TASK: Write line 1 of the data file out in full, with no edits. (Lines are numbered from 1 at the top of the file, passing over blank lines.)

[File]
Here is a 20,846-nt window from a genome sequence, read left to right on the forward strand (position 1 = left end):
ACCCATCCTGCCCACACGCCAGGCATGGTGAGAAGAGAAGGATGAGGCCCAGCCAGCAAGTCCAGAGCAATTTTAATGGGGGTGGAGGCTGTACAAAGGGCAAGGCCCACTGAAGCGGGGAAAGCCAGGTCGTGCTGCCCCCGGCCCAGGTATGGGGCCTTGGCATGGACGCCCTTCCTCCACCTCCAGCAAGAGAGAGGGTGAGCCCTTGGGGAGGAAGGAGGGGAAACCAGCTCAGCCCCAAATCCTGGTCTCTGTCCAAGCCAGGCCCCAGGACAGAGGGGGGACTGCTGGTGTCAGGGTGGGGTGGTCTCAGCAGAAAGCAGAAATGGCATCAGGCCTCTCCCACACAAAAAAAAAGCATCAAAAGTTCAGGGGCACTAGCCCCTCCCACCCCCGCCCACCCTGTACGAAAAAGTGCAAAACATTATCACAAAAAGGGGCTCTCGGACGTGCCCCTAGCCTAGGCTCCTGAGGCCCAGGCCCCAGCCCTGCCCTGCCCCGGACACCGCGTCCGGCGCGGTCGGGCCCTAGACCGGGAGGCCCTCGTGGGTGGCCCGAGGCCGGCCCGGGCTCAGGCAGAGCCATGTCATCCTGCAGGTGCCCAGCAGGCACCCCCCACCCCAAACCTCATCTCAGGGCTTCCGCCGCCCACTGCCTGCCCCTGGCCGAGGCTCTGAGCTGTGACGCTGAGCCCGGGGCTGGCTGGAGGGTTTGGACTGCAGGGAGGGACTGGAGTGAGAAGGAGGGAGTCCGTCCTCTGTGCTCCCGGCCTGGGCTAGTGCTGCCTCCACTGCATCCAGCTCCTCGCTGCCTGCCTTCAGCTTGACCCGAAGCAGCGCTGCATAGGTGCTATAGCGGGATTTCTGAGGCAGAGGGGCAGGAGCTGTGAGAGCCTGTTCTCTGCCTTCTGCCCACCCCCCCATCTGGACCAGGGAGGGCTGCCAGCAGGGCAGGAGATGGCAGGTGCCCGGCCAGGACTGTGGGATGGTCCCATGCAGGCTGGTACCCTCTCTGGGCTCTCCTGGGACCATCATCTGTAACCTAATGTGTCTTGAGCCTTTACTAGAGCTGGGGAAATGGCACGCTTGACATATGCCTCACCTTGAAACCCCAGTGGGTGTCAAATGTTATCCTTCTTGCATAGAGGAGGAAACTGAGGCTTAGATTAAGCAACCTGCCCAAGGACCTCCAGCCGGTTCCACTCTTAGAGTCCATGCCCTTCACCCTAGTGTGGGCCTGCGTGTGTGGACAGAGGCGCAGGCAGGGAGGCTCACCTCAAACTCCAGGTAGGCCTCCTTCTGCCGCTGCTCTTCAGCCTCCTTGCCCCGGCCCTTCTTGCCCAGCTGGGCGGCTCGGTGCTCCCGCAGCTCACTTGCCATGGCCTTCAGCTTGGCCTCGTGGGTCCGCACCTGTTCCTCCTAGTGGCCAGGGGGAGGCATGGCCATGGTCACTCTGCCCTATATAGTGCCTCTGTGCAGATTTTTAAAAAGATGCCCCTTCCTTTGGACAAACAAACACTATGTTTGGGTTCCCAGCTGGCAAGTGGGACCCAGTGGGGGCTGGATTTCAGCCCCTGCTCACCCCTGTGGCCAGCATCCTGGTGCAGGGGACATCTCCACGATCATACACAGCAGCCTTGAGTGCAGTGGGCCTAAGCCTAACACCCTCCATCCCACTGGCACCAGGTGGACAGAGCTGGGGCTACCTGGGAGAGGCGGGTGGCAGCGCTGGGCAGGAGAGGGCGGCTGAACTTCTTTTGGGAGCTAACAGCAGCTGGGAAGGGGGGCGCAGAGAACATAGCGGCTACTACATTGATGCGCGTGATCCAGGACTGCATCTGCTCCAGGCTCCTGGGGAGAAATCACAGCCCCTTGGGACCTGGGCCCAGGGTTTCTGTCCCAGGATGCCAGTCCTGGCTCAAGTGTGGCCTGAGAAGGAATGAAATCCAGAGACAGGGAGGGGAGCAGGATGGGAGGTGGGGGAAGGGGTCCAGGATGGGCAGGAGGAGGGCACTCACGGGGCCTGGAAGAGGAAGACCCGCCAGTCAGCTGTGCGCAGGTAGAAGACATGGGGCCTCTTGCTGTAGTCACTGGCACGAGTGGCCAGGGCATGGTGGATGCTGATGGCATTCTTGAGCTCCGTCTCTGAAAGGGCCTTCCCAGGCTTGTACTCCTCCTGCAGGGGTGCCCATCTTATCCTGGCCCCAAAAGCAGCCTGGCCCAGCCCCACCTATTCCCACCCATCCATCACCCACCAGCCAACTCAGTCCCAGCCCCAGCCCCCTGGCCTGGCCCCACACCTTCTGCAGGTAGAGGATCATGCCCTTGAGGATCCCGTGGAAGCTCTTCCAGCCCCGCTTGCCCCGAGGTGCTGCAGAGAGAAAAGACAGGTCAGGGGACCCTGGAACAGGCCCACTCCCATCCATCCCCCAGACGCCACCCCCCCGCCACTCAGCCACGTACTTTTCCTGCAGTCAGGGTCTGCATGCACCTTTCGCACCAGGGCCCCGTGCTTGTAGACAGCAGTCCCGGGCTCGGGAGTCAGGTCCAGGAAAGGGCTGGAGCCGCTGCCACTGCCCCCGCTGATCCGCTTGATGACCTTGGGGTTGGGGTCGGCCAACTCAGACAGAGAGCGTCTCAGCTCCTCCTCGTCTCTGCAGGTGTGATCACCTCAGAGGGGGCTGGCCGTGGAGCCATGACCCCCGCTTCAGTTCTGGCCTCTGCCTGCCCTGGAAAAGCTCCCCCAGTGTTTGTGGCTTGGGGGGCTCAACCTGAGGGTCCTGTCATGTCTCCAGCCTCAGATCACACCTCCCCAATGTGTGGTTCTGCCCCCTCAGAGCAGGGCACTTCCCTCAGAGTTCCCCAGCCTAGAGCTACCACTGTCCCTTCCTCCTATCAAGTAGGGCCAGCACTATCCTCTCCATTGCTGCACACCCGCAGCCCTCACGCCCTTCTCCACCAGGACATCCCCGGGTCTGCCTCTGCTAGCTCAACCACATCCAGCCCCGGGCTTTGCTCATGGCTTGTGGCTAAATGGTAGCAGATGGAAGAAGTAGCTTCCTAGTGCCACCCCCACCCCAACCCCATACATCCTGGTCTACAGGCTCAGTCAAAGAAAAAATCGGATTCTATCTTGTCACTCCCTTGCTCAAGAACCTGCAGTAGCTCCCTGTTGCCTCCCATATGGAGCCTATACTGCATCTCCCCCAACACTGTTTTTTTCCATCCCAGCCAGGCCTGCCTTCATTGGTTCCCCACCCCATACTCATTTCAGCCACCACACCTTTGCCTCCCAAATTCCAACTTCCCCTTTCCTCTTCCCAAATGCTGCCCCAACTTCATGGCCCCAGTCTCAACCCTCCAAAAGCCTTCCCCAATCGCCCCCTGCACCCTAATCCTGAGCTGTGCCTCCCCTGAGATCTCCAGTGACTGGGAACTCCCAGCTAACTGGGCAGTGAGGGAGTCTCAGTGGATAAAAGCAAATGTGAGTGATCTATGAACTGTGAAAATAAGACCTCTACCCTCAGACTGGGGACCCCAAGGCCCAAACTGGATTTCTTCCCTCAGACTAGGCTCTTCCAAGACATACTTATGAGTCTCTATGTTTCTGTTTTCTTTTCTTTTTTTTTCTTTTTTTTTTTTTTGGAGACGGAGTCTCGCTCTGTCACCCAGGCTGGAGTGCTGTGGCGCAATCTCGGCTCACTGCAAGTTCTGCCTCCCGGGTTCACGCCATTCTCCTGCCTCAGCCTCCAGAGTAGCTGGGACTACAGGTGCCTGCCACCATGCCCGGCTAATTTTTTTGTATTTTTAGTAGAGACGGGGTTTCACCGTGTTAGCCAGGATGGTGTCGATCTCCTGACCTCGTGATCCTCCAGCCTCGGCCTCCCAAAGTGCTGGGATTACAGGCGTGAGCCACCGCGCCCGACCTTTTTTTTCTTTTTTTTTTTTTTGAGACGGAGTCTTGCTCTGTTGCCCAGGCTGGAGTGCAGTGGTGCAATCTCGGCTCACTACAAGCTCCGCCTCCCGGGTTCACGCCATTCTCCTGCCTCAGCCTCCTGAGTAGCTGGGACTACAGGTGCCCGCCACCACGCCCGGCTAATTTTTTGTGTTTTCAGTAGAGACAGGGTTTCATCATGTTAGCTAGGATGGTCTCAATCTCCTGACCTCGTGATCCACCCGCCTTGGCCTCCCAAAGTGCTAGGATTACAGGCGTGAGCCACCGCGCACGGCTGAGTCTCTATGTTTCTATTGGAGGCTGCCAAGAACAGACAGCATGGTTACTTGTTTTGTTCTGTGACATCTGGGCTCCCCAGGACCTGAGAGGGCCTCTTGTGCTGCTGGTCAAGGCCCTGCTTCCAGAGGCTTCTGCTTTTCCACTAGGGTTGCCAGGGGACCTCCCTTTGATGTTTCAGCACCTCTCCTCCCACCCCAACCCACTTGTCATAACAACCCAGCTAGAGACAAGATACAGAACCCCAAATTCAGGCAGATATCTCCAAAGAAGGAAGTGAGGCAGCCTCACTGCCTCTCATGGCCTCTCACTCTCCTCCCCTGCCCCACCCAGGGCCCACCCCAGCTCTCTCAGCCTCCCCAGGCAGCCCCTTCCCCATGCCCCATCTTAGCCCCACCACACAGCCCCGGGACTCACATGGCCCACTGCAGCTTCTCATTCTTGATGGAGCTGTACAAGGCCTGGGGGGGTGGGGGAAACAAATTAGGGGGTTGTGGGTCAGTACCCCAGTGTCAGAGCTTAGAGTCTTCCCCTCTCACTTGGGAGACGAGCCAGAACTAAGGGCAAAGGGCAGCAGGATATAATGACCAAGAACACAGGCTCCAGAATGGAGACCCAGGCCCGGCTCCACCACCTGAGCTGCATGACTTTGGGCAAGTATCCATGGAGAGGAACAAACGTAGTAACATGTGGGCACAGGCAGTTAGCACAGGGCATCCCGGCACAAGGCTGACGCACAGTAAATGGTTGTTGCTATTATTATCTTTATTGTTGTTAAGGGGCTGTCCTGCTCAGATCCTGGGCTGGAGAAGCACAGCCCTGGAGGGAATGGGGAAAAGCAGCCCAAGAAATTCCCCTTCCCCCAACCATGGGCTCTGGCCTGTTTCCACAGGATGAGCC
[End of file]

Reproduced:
Here is a 20,846-nt window from a genome sequence, read left to right on the forward strand (position 1 = left end):